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Photo courtesy of the King’s Kitchen

Now serving soul food

Amy Writing Awards | Our second prize award winner

Jeff Chu won second prize and $5,000 in the 2013 Amy Writing Awards, which recognizes Bible-based articles that appear in secular publications. (Read a selection of this year’s winning articles, which will be posted online through Tuesday, May 13.) For more information about entering this year’s competition, please visit the Amy Writing Awards section of the WORLD website.

The following article originally appeared at Beacon (New York, N.Y.) on Oct. 29, 2013.

Overview: The fried chicken at the King’s Kitchen in Charlotte, North Carolina, is outstanding—crisp outside, juicy within. But what chef and restaurateur Jim Noble really cares about is feeding the hungry and transforming the lives of the homeless—all in the name of Jesus.

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Two skinny men in ill-fitting shirts and jankily knotted ties walk into the foyer of the King’s Kitchen in Charlotte, N.C. They pause, peering nervously through the inner door. The younger man catches a fugitive shirttail, stuffing it back into his khakis. Finally, after nearly a minute, they open the door and walk hesitantly in.

It’s 9:30, late in the breakfast service. The restaurant is nearly empty—only one table of diners. For a couple of minutes, the men wait, shuffling their feet and shifting their weight from leg to leg in an arrhythmic cha-cha.

Finally, a hostess approaches with a smile. “Can I help you?”

“We seen on the news that you was hiring,” the older man says.

“I’m sorry,” she says softly. “We’re not hiring.”

He frowns and drops his head.

“We seen it on the news that you was hiring,” he says again.

“Can we still fill out applications?” the younger man says.

“Sure,” she says.

The older one glances at a white metal colander sitting on the wooden counter.

“Can I take some candy?” he says.

“Sure,” she says.

* * *

Three, five, ten times a day, breakfast, lunch, and dinner, the scene replays. They come because they know the King’s Kitchen is different.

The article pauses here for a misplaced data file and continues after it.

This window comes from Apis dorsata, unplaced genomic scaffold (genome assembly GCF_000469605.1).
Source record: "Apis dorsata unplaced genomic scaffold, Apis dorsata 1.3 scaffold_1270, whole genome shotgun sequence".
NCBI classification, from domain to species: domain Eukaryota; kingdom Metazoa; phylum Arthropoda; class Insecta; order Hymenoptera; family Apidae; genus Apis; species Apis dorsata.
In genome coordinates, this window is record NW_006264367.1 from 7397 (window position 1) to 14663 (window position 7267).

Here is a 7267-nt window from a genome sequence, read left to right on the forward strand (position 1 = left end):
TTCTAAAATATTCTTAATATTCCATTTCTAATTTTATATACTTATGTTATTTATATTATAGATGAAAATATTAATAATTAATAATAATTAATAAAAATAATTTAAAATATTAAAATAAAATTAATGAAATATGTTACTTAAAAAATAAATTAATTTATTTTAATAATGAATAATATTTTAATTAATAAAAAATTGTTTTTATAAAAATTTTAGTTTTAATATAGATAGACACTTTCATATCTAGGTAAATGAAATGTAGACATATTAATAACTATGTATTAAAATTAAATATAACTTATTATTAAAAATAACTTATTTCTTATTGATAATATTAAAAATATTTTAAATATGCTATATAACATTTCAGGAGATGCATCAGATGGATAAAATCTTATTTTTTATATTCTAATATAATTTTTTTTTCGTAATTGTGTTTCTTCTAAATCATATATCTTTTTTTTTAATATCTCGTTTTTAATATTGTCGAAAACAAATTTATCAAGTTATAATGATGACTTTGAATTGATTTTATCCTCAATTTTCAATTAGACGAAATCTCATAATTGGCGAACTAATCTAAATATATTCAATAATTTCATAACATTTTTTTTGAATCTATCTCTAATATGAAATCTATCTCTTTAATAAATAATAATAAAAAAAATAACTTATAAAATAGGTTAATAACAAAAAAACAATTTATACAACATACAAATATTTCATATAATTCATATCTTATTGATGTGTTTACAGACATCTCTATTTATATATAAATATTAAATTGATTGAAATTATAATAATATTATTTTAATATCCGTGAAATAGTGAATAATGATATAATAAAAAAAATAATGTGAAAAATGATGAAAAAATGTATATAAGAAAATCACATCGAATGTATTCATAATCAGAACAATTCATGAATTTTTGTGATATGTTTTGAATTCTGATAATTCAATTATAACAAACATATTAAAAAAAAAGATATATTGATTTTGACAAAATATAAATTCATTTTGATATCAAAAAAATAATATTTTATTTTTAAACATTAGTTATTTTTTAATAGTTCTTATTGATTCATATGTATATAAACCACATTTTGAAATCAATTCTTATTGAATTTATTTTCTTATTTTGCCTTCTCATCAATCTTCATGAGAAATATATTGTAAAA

Jim Noble, a successful Charlotte chef and restaurateur, had done the white-tablecloth thing, and had been pretty successful at it. But he felt a calling to set a different kind of table. He envisioned an eatery that would serve the Southern-inflected food for which he had become known, but he also wanted to feed souls.

Three years ago, he opened the King’s Kitchen. The restaurant funnels all of its proceeds to Christian ministry. It budgets $150,000 a year to feed the poor. Every Wednesday afternoon, it opens for Bible study, drawing dozens of people, many homeless, who then stay for a hot meal. On Fridays in colder months, Noble packs a van with coffee and food and seeks out the hungry on the streets of impoverished nearby neighborhoods. The restaurant also hosts a training program that combines spiritual counseling, culinary training, and a job. And on Sundays, Noble turns the space into a church; he’s the preacher.

A restaurant as an experimental engine of social change isn’t unique. The King’s Kitchen was loosely inspired by Café Reconcile, a Jesuit-run eatery in New Orleans that doubles as a ministry to at-risk youth. In London, there’s Fifteen, which celebrity chef Jamie Oliver started as a project to train unemployed youth. In Seattle, FareStart serves lunch in a not-for-profit restaurant that doubles as a training center for the disadvantaged; thousands of youth and formerly homeless people have graduated from its kitchens in the past twenty-five years.

What sets the King’s Kitchen apart is Noble’s fervent Pentecostal faith. He says his goal “is to teach people to have a relationship with God.” In conversation, he refers constantly to the Bible. Now, he cites Psalm 107. “Let them give thanks to the Lord for his unfailing love and his wonderful deeds for mankind,” it says, “for he satisfies the thirsty and fills the hungry with good things.”

* * *

The King’s Kitchen has a plum spot in Charlotte’s business district, at the intersection of Church and Trade. Within a few minutes’ walk, you’ll find the headquarters of Bank of America, Chiquita, and Duke Energy. By noon on a Friday, the restaurant is chockablock with white-collar workers in business casual.

They come for dishes like biscuits with sausage gravy and fried chicken so perfectly cooked that, on my visit, the battered skin nearly shatters. These classics occasionally get a slight twist—the biscuits, tender and flaky at heart but unusually crisped on the outside, are heart-stoppingly topped by shards of crisp bacon. But the menu—which nods trendily at provenance, citing A.B. Varney country ham and those ubiquitous Anson Mills grits—never veers far from Southern and comforting.

Published at Beacon (New York, N.Y.) on Oct. 29, 2013. Used with permission.

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